June 16th, 2008

Controlled Slack Two
By James Castwell

A little while ago I wrote about some of the things you can do to control your slack as you make a cast. This time let's look at a few things after you have presented your cast. I suppose this might also be called mending your line, or just plain mending. Whatever, it is how to control your fly line and your slack after the cast. Here, no control equals no fish, or probably no fish. Sometimes they might swallow it.

Let's start with a medium sized stream flowing from your left to your right. You are pitching a dry fly quartering upstream. You have a fish rising across from you, right straight across from you. Dry fly size twelve, five X leader. If you cast just above the rise your line will start to pull down stream from the middle. Your fly will drag way too soon. You must cast quartering up stream.

So you do. But now you will have your line pulling down from the middle again … unless.

Unless you throw a mend into it. Here is one way I like to use. Right after I have made a nice straight presentation, perhaps even a bit of a recoil cast, I will raise my rod tip up, straight up and allow fly line to slip thru the guides as I do it. Then pinching the line with my left hand, give a sharp little roll of the rod, throwing a loop of line out into the water, just part way across. This gives the stream something to fiddle with as the fly drifts draglessly down to the riser.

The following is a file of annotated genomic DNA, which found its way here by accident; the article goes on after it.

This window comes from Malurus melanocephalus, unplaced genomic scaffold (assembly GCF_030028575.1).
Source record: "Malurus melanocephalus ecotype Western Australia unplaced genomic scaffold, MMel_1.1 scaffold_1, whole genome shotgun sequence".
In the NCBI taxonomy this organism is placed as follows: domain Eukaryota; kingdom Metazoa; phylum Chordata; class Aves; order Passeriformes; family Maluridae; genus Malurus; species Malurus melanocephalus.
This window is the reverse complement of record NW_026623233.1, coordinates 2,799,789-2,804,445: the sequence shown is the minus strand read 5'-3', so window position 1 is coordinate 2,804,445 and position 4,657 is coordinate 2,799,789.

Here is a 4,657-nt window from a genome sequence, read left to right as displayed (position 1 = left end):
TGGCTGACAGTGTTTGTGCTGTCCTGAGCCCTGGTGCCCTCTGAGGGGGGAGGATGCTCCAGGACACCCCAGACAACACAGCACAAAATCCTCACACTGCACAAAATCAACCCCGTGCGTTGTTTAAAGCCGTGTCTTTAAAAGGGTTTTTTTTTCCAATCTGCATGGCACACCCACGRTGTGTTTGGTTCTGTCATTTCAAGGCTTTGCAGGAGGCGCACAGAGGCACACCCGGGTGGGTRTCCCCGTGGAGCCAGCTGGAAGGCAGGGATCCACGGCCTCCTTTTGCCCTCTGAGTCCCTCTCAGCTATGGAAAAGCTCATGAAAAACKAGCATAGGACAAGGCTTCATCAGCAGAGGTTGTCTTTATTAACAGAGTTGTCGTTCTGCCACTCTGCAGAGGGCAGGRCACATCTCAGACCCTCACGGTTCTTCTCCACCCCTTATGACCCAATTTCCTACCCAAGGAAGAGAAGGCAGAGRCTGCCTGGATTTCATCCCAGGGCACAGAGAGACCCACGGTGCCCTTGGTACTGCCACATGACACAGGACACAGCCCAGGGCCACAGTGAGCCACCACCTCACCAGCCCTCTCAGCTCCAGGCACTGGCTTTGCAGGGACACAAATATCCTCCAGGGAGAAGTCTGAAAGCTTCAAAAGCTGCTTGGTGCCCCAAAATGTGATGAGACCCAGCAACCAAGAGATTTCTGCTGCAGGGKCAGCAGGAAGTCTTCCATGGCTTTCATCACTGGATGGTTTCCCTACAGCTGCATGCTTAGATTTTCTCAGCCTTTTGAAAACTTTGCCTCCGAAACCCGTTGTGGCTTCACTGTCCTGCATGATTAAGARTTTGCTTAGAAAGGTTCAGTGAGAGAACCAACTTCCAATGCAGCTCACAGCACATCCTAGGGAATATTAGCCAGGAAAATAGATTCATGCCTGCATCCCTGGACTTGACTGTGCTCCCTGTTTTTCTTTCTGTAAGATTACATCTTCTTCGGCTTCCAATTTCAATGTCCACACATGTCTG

After he refuses my fly for any of a thousand reasons, I like to use a horizontal pick up and fire the cast right back quartering upstream again.. The little half of a roll cast is called a mend. It is just another method of controlling your slack. It gives your fly time to float over the fish without the little waves in the surface. There may be times when you need to cast farther upstream and pitch two or three little mends into your drift. Whatever it takes, no two situations are the same.

There is a more aggressive mend you might need to practice but it can be a dandy when you need it. This is when you are fishing a fly down from an indicator. Often this works best when the fly is a bit on the heavy side and the indicator is not.

After you have made the quartering upstream cast pull back letting line again slip through the rod and make a half roll cast just hard enough to flip the indicator up and out but not moving the fly in any way. This gives the fly more time to sink and drift along before the current starts it on a swing. Again, with this method you can, if given the right amount of room and a clear stream edge, literally walk down stream and keep your fly deep.

I'm sure there are many more examples of mending, in fact I know there are, but I think you get the general idea. To improve your fly fishing you should learn more and more about line control, before, during and after the presentation. For a real treat sometime, find a place where you can try these out or just practice them. No fishing. Just practice. It will pay off in the long run. ~ James Castwell

Till next week, remember . . .

Keepest Thynne Baakast Upeth

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